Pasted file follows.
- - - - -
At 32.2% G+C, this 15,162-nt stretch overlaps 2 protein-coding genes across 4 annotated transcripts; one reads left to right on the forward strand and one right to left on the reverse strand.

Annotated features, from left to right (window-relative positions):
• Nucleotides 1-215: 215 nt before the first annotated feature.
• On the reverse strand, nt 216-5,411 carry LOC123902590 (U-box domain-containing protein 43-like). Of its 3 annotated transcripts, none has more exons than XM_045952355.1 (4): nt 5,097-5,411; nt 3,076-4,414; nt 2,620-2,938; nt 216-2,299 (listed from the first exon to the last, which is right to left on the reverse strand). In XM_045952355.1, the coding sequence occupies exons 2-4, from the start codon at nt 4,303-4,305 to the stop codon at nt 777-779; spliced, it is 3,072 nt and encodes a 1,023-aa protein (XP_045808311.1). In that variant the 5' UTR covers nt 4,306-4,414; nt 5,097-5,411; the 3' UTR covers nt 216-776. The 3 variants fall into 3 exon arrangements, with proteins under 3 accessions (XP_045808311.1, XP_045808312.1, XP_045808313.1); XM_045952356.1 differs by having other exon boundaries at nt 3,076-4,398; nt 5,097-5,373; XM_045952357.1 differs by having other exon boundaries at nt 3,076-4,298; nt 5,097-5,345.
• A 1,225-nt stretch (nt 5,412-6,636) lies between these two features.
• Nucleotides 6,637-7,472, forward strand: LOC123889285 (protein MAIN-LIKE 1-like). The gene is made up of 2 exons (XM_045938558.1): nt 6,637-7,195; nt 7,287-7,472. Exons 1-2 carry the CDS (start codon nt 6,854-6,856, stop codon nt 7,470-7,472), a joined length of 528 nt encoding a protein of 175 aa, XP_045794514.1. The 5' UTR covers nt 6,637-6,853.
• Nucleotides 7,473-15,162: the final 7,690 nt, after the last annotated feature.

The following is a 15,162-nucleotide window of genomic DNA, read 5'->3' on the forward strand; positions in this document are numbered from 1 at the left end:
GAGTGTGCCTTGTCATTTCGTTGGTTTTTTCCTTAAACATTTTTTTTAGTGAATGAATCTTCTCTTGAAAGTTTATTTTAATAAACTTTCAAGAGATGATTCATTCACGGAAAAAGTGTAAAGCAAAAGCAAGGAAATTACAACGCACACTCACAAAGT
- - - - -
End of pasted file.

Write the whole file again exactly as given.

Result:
At 32.2% G+C, this 15,162-nt stretch overlaps 2 protein-coding genes across 4 annotated transcripts; one reads left to right on the forward strand and one right to left on the reverse strand.

Annotated features, from left to right (window-relative positions):
• Nucleotides 1-215: 215 nt before the first annotated feature.
• On the reverse strand, nt 216-5,411 carry LOC123902590 (U-box domain-containing protein 43-like). Of its 3 annotated transcripts, none has more exons than XM_045952355.1 (4): nt 5,097-5,411; nt 3,076-4,414; nt 2,620-2,938; nt 216-2,299 (listed from the first exon to the last, which is right to left on the reverse strand). In XM_045952355.1, the coding sequence occupies exons 2-4, from the start codon at nt 4,303-4,305 to the stop codon at nt 777-779; spliced, it is 3,072 nt and encodes a 1,023-aa protein (XP_045808311.1). In that variant the 5' UTR covers nt 4,306-4,414; nt 5,097-5,411; the 3' UTR covers nt 216-776. The 3 variants fall into 3 exon arrangements, with proteins under 3 accessions (XP_045808311.1, XP_045808312.1, XP_045808313.1); XM_045952356.1 differs by having other exon boundaries at nt 3,076-4,398; nt 5,097-5,373; XM_045952357.1 differs by having other exon boundaries at nt 3,076-4,298; nt 5,097-5,345.
• A 1,225-nt stretch (nt 5,412-6,636) lies between these two features.
• Nucleotides 6,637-7,472, forward strand: LOC123889285 (protein MAIN-LIKE 1-like). The gene is made up of 2 exons (XM_045938558.1): nt 6,637-7,195; nt 7,287-7,472. Exons 1-2 carry the CDS (start codon nt 6,854-6,856, stop codon nt 7,470-7,472), a joined length of 528 nt encoding a protein of 175 aa, XP_045794514.1. The 5' UTR covers nt 6,637-6,853.
• Nucleotides 7,473-15,162: the final 7,690 nt, after the last annotated feature.

The following is a 15,162-nucleotide window of genomic DNA, read 5'->3' on the forward strand; positions in this document are numbered from 1 at the left end:
GAGTGTGCCTTGTCATTTCGTTGGTTTTTTCCTTAAACATTTTTTTTAGTGAATGAATCTTCTCTTGAAAGTTTATTTTAATAAACTTTCAAGAGATGATTCATTCACGGAAAAAGTGTAAAGCAAAAGCAAGGAAATTACAACGCACACTCACAAAGT